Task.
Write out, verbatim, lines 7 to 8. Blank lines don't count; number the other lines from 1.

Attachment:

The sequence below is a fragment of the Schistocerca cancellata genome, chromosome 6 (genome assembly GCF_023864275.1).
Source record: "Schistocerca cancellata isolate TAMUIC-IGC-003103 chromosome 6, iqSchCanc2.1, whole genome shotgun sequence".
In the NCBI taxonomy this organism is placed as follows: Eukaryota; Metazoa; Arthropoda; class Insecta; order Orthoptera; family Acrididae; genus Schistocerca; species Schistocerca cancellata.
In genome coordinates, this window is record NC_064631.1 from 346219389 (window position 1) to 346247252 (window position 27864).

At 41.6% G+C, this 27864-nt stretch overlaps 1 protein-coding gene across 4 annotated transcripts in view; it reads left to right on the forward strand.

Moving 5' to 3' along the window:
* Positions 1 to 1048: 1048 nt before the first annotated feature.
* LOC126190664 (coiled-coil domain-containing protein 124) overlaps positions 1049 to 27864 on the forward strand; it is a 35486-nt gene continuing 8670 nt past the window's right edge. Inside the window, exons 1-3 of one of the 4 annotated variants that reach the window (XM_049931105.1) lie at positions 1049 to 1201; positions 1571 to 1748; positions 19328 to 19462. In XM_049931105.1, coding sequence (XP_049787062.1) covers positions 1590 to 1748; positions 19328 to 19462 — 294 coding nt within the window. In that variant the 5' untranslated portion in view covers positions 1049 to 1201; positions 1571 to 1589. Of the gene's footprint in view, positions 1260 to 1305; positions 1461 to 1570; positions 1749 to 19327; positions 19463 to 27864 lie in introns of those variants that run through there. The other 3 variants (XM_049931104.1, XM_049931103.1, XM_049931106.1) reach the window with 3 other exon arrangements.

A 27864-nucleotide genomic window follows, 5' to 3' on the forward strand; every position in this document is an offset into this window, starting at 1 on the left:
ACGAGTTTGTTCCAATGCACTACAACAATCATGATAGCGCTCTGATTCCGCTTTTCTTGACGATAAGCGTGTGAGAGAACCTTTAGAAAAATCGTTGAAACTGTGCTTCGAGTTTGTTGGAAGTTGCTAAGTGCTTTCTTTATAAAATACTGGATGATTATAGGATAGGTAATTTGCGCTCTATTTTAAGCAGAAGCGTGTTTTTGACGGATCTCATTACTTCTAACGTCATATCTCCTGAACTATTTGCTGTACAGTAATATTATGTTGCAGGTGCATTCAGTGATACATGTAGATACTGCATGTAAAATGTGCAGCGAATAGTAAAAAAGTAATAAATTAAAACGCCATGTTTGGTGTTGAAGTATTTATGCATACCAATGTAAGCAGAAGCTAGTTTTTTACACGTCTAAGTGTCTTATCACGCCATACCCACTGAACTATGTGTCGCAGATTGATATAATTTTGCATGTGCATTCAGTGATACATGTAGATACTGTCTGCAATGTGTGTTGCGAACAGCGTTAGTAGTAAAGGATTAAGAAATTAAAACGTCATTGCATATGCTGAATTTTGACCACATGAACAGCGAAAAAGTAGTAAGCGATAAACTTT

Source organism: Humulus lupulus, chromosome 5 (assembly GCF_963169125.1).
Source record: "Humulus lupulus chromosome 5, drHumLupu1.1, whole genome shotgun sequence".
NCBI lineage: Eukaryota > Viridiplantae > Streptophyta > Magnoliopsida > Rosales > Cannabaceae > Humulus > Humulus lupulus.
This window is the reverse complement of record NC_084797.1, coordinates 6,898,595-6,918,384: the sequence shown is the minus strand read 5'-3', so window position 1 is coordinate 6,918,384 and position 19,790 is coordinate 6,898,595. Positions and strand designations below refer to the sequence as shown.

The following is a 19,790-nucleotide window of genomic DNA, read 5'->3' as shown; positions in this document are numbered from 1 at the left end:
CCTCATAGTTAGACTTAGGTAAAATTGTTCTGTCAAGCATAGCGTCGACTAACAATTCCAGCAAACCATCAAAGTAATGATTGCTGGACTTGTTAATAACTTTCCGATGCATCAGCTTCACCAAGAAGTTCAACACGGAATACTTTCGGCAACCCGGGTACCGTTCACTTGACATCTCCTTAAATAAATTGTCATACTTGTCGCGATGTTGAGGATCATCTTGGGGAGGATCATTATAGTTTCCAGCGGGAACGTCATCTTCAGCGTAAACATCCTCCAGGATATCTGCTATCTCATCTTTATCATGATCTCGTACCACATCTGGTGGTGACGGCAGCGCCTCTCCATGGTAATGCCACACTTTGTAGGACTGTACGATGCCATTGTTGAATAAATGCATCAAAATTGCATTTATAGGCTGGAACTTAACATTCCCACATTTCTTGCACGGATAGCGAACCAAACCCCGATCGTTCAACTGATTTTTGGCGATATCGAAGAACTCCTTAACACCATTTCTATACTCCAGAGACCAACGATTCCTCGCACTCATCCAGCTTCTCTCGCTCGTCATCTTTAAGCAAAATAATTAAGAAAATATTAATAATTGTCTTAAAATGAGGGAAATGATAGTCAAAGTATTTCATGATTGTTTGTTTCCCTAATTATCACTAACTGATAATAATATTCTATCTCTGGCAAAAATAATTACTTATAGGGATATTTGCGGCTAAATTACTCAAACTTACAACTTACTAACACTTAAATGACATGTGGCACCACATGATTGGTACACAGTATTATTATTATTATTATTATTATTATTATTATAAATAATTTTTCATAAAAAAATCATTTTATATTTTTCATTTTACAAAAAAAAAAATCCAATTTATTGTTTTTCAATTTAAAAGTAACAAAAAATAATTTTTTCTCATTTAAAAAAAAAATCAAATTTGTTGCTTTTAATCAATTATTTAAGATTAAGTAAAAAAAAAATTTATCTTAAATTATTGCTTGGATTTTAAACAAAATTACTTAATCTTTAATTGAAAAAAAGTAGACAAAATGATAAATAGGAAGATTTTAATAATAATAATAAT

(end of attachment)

* Positions 1 to 1048: 1048 nt before the first annotated feature.
* LOC126190664 (coiled-coil domain-containing protein 124) overlaps positions 1049 to 27864 on the forward strand; it is a 35486-nt gene continuing 8670 nt past the window's right edge. Inside the window, exons 1-3 of one of the 4 annotated variants that reach the window (XM_049931105.1) lie at positions 1049 to 1201; positions 1571 to 1748; positions 19328 to 19462. In XM_049931105.1, coding sequence (XP_049787062.1) covers positions 1590 to 1748; positions 19328 to 19462 — 294 coding nt within the window. In that variant the 5' untranslated portion in view covers positions 1049 to 1201; positions 1571 to 1589. Of the gene's footprint in view, positions 1260 to 1305; positions 1461 to 1570; positions 1749 to 19327; positions 19463 to 27864 lie in introns of those variants that run through there. The other 3 variants (XM_049931104.1, XM_049931103.1, XM_049931106.1) reach the window with 3 other exon arrangements.